Monday, April 13, 2009
Good is not good enough
Talk to someone pursuing a big goal:getting accepted into an Ivy league school, landing a contract with a record label, being hired as first horn by the Chicago Symphony Orchestra, and you'll hear how crazy difficult and competitive it is.
Getting my novels published feels as crazy difficult. I realize there are lots that are outside my control: the state of publishing industry, trends, the economy, so I concentrate on what writers are suppose to do, write: revise my first novel, draft scenes of my second, and jot down thoughts about my third. I am also doing what writers who want to be published do: send off queries and submissions. (Can we say roller-coaster emotional rides?)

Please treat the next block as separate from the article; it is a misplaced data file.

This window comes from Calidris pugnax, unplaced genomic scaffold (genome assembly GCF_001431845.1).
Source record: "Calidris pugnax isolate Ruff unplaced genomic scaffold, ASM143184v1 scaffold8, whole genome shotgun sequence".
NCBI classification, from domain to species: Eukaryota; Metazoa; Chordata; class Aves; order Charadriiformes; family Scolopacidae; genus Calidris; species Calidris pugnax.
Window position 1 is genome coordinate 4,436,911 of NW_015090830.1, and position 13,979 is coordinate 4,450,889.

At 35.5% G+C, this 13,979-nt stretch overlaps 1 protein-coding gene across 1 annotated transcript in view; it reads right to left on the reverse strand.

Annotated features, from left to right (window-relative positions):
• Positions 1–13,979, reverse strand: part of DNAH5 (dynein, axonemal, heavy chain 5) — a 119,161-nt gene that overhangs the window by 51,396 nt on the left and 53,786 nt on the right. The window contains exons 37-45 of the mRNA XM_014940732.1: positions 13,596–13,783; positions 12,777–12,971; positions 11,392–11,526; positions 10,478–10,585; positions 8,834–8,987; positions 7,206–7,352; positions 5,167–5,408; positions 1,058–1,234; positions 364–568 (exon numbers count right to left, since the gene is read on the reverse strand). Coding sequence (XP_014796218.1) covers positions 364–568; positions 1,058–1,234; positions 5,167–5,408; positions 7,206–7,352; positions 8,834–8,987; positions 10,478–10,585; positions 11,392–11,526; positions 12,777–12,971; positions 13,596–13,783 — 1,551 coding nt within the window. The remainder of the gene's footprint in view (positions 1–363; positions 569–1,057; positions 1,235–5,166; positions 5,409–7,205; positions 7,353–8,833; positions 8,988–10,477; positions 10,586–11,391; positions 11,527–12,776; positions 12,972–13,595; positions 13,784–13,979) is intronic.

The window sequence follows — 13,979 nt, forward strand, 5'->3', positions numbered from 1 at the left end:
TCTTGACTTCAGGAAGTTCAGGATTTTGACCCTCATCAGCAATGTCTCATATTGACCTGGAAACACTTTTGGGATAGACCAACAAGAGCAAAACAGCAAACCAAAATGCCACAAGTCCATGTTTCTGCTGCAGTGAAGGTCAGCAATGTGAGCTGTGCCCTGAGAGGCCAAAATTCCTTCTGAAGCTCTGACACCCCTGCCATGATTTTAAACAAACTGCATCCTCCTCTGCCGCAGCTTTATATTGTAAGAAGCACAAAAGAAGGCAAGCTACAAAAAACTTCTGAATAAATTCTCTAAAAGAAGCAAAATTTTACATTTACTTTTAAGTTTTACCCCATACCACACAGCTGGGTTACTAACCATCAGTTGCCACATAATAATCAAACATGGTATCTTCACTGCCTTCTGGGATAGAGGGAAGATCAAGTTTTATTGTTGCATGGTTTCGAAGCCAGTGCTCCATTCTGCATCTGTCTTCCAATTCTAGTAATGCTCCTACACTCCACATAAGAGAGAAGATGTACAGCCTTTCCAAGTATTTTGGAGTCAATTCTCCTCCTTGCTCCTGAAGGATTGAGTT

A sensible sentence caught my attention this morning. It is from Tami Brown at the Through The Tollbooth blog. She says:
But your writing ... must be as good, and in most cases, better than writing you see in published books. Why? The authors of books in print already have relationships. You are new. It takes something extra to break through.
Not a thought that most people who consider encouraging, but strangely, it's encouraging me to keep plowing and polishing so my work will be better, hopefully better than good.
(It's pretty obvious that I was procrastinating. I should be writing, not reading blogs? But hey, every once in a while, those tactics do bring us back to what we're supposed to be doing.)